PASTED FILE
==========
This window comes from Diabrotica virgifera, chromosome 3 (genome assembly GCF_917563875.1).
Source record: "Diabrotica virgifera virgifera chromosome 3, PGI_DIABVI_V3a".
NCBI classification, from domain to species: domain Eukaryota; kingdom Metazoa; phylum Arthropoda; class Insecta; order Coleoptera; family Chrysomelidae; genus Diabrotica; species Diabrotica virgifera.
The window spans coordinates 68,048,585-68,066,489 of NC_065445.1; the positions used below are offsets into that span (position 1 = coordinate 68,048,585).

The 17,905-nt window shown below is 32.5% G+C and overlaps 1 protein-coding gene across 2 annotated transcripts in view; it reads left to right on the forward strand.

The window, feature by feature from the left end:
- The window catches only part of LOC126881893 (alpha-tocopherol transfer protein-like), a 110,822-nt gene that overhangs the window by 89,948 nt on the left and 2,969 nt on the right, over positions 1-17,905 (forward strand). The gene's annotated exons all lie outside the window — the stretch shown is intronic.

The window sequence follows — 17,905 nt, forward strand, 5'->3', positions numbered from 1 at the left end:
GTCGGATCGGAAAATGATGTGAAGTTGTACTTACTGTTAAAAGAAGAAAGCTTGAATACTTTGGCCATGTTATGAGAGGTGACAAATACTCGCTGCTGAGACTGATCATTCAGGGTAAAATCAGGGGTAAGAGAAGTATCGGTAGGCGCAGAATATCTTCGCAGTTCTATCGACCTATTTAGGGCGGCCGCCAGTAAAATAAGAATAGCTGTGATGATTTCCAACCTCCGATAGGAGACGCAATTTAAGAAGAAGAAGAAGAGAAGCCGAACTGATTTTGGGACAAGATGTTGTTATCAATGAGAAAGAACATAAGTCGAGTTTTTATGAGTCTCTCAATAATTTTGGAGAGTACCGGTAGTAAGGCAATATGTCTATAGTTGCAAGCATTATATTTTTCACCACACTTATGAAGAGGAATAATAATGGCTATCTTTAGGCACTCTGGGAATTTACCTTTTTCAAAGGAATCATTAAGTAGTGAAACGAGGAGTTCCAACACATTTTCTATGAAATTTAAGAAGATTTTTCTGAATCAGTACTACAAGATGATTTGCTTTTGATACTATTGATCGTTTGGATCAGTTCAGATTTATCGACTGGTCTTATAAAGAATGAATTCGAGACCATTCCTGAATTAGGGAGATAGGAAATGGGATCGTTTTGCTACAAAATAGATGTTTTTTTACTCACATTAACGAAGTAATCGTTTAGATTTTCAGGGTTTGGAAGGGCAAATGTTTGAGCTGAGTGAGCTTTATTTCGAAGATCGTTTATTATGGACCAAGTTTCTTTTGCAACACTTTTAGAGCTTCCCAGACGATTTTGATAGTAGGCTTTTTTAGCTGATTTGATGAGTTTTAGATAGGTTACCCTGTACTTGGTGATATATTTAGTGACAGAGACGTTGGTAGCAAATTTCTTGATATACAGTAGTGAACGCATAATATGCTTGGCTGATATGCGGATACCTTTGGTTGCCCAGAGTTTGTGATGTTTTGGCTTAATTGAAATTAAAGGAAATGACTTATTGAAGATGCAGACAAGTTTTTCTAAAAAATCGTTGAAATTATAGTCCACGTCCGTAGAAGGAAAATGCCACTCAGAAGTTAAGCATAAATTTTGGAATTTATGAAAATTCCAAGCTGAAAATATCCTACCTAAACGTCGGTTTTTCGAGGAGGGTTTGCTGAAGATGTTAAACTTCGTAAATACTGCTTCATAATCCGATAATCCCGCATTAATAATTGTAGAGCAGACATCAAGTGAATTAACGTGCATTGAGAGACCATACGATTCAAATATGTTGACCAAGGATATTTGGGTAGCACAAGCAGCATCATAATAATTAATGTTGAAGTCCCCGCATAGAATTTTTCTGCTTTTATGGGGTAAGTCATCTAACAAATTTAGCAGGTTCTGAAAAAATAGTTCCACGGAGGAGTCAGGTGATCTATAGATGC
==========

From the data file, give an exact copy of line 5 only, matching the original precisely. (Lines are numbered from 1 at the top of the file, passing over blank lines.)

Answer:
The 17,905-nt window shown below is 32.5% G+C and overlaps 1 protein-coding gene across 2 annotated transcripts in view; it reads left to right on the forward strand.